The history of the Talmud is the history of Judaism from about the beginning of our era to the dawn of the nineteenth century. In that history we may distinguish the following periods: (1) To the completion of the Mishna, during which time the Rabbis bear the name of Tana‘im (‘teachers’); five generations are enumerated. (2) The growth of the Gemara, the Rabbis of this second period being known as Amoraim (‘speakers’), comprising seven generations. (3) To the completion of the Talmud, the Rabbis of this period being distinguished as Saboraim (‘examiners’). (4) To the struggle in the ninth and tenth centuries between the Karaites and the adherents of the Talmud known as the Rabbanites, marked by the labors of Saadia (q.v. ). (5) The adjustment of Talmudical Judaism to the prevailing form of Aristotelianism, which arose under the influence of Islamic theology. This period extends well into the thirteenth century and is dominated by the influence of Maimonides and the Spanish school of Jewish thinkers. It led eventually, after a long conflict between the adherents and opponents of Maimonides's attempt to codify the Talmudical enactments and regulations in systematic form, to the compilations of the codes of Joseph Karo (born 1487), know^n as the Shulchan Aruch (‘Spread table’), which became the standard guide implicitly followed by orthodox Jews to the present time, and may be regarded as marking a sixth and final period.

In the course of the last two periods the study of the Talmud spread gradually into Southern Europe and thence made its way into Germany, Galicia, Hungary, and Russia. Commentators arose who devoted themselves to the interpretation of the Gemara, much as the Amoraim and Saboraim elaborated the Mishna and super-commentaries were added to these commentaries. The most notable of the Talmudical commentators was Rabbi Solomon Yishaki (or Isaac), known as Rashi (q.v.), whose work, almost invariably added to the Talmudic text, is still used as the basis of Talmudical study. A school of Talmudists arose in Germany and France during the twelfth and thirteenth centuries known as Tosaphists (‘Supplementers’), whose comments are likewise written on the margins of the Talmud — a method that follows the example of the Mohammedan theologians. Other commentators of more recent date whose works acquired a high degree of authority were Solomon Luria (d. 1573), Elijah Wilna (d. 1737), and Akiba Eger (d. 1837). From Germany, which remained for several centuries the centre of Talmudical study, that centre gradually shifted to the east of Europe, and at the present time the traditional methods of Talmudical study are still carried on with vigor in Galicia and Russia, while the centre of the scientific study of the Talmud based on adequate philological acquirements and the application of proper historical principles may be said to be Germany, whence the study is spreading into France, England, and the United States, as the value of the Talmud for the student of language, of history, and of religion is coming to be recognized. Christian theologians are also beginning to take it up, and notable contributions have been made by some of these.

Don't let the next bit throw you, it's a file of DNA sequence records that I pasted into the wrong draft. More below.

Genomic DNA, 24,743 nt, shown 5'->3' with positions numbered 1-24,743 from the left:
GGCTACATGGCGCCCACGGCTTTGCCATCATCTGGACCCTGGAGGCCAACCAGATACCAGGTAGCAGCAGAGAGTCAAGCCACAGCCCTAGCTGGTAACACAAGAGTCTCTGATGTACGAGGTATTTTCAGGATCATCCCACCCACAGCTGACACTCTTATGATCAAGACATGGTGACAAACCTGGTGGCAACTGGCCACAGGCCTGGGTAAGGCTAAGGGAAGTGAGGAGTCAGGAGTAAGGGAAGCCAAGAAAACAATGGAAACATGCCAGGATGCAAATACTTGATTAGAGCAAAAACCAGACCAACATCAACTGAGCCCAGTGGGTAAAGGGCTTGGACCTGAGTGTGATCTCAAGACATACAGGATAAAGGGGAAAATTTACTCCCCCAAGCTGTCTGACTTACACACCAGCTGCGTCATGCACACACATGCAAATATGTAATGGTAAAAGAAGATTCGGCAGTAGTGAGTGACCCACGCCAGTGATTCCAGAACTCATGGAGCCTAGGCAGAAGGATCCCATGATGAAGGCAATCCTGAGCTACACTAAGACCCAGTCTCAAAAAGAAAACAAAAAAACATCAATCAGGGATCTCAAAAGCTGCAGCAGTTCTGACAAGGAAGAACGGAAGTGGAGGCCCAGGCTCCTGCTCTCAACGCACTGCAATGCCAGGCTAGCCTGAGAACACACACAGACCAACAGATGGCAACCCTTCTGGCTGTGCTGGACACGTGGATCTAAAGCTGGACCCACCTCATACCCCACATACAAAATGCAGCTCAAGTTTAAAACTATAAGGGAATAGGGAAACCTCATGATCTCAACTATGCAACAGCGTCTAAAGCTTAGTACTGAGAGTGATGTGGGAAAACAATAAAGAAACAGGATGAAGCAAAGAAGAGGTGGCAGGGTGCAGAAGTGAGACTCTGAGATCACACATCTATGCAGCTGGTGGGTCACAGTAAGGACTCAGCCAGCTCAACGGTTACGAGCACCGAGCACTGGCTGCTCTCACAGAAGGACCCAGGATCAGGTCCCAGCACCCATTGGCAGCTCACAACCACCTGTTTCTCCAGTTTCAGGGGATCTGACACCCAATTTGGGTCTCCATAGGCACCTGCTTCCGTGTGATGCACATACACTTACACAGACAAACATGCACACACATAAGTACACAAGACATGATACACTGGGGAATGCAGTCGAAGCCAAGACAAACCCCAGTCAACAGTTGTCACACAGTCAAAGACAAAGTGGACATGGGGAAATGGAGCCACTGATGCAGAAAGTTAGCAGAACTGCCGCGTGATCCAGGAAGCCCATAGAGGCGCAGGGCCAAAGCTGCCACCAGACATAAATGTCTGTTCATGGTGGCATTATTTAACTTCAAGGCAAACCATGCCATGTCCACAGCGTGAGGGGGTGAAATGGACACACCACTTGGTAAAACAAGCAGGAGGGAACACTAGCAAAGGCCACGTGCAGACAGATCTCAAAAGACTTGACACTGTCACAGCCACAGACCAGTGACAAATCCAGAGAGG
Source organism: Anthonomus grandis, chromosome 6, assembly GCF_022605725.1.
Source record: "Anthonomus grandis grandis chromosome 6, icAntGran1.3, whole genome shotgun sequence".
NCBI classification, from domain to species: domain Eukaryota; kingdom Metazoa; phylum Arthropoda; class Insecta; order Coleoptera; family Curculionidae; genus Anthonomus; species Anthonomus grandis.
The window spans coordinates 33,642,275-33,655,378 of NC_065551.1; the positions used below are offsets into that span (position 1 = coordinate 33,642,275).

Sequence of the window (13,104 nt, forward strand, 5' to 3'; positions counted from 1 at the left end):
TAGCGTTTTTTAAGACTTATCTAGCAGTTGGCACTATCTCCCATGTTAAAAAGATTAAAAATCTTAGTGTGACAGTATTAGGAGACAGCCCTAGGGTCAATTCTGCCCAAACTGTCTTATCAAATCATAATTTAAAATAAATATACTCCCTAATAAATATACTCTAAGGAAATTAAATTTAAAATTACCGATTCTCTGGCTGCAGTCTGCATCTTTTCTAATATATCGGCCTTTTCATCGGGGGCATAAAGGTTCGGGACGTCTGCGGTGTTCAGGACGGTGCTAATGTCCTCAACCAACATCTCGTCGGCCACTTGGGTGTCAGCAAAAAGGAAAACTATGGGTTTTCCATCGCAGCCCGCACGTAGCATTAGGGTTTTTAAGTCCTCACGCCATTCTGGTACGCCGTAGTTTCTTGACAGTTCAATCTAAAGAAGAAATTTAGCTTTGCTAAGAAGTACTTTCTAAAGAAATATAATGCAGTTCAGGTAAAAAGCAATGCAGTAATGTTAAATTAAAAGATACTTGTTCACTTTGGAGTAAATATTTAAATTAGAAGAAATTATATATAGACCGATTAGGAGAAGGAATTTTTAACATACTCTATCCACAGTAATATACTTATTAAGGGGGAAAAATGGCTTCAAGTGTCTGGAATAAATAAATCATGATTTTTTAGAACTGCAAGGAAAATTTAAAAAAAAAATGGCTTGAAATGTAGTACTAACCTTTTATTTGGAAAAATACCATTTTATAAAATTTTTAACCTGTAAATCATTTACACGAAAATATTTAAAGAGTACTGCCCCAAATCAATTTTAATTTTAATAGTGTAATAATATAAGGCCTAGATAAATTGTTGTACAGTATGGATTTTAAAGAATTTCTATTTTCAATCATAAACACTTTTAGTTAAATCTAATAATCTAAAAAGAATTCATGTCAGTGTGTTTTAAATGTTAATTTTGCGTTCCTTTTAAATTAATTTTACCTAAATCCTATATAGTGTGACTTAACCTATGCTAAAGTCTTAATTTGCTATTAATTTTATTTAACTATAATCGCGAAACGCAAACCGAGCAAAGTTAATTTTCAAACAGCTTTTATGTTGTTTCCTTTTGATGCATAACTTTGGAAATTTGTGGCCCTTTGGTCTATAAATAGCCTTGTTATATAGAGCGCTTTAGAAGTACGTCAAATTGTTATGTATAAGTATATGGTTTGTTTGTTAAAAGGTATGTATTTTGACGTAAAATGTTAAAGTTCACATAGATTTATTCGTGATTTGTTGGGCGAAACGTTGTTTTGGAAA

Bibliography. No critical edition of the entire Talmud has as yet been published. The variant readings gathered from manuscripts and older editions have been published by Raphael Rabbinovicz, Sefer Dikduke Sopherim (15 vols., Munich, 1868-86), which constitutes the basis for a future standard edition. Of translations of the Talmud into modern languages, it will be sufficient to mention here the French translation of the Palestinian Talmud by Moïse Schwab (7 vols., Paris, 1871), the German translation of the Babylonian Talmud by L. Goldschmidt (Berlin, 1896 sqq.), and the English translation of the Babylonian Talmud by Rodkinson (New York, 1896 sqq.). An English translation of 18 treatises of the Mishna by J. Barclay was published in London in 1878. Of general works on the Talmud, the following may be mentioned: I. Hamburger, Realencyklopädie für Bibel und Talmud (Leipzig, 1886); Ferd. Weber, Jüdische Theologie auf Grund des Talmud (ib., 1897). Of monographs or articles on the Talmud, consult: Deutsch, “The Talmud,” in Literary Remains, republished by the American Jewish Publication Society (Philadelphia, 1897); Arsène Darmesteter, The Talmud (Eng. trans., Philadelphia, 1897); Bernfeld, Der Talmud, sein Wesen, seine Bedeutung und seine Geschichte (Berlin, 1900); Strack, Einleitung in den Talmud (3d ed., Leipzig, 1901), which contains in concise form the contents of the Talmud, editions, history, and a valuable bibliography. Consult also Mielziner, Introduction to the Talmud (2d ed., New York, 1902); Rodkinson, History of the Talmud (New York, 1903). See Gemara; Haggada; Halacha; Mishna.